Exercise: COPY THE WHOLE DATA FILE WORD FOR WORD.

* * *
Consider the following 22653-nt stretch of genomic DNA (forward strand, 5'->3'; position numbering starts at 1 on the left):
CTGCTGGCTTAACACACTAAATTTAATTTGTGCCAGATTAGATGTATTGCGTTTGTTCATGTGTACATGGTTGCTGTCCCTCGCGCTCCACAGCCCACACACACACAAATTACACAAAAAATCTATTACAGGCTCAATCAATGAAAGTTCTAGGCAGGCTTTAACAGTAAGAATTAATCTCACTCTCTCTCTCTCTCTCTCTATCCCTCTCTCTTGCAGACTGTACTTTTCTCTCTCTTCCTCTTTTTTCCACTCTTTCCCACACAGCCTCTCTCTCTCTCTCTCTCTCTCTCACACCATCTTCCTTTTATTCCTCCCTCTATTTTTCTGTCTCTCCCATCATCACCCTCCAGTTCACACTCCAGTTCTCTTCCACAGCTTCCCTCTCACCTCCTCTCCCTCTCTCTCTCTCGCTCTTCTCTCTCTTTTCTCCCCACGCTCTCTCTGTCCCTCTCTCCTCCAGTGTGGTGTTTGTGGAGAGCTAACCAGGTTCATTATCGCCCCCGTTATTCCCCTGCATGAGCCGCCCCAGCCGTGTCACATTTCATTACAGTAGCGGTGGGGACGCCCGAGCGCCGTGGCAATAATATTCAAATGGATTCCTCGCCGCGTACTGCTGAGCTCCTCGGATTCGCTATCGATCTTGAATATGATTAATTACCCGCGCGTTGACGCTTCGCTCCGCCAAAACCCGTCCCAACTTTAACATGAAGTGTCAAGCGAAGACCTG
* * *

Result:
Consider the following 22653-nt stretch of genomic DNA (forward strand, 5'->3'; position numbering starts at 1 on the left):
CTGCTGGCTTAACACACTAAATTTAATTTGTGCCAGATTAGATGTATTGCGTTTGTTCATGTGTACATGGTTGCTGTCCCTCGCGCTCCACAGCCCACACACACACAAATTACACAAAAAATCTATTACAGGCTCAATCAATGAAAGTTCTAGGCAGGCTTTAACAGTAAGAATTAATCTCACTCTCTCTCTCTCTCTCTCTATCCCTCTCTCTTGCAGACTGTACTTTTCTCTCTCTTCCTCTTTTTTCCACTCTTTCCCACACAGCCTCTCTCTCTCTCTCTCTCTCTCTCACACCATCTTCCTTTTATTCCTCCCTCTATTTTTCTGTCTCTCCCATCATCACCCTCCAGTTCACACTCCAGTTCTCTTCCACAGCTTCCCTCTCACCTCCTCTCCCTCTCTCTCTCTCGCTCTTCTCTCTCTTTTCTCCCCACGCTCTCTCTGTCCCTCTCTCCTCCAGTGTGGTGTTTGTGGAGAGCTAACCAGGTTCATTATCGCCCCCGTTATTCCCCTGCATGAGCCGCCCCAGCCGTGTCACATTTCATTACAGTAGCGGTGGGGACGCCCGAGCGCCGTGGCAATAATATTCAAATGGATTCCTCGCCGCGTACTGCTGAGCTCCTCGGATTCGCTATCGATCTTGAATATGATTAATTACCCGCGCGTTGACGCTTCGCTCCGCCAAAACCCGTCCCAACTTTAACATGAAGTGTCAAGCGAAGACCTG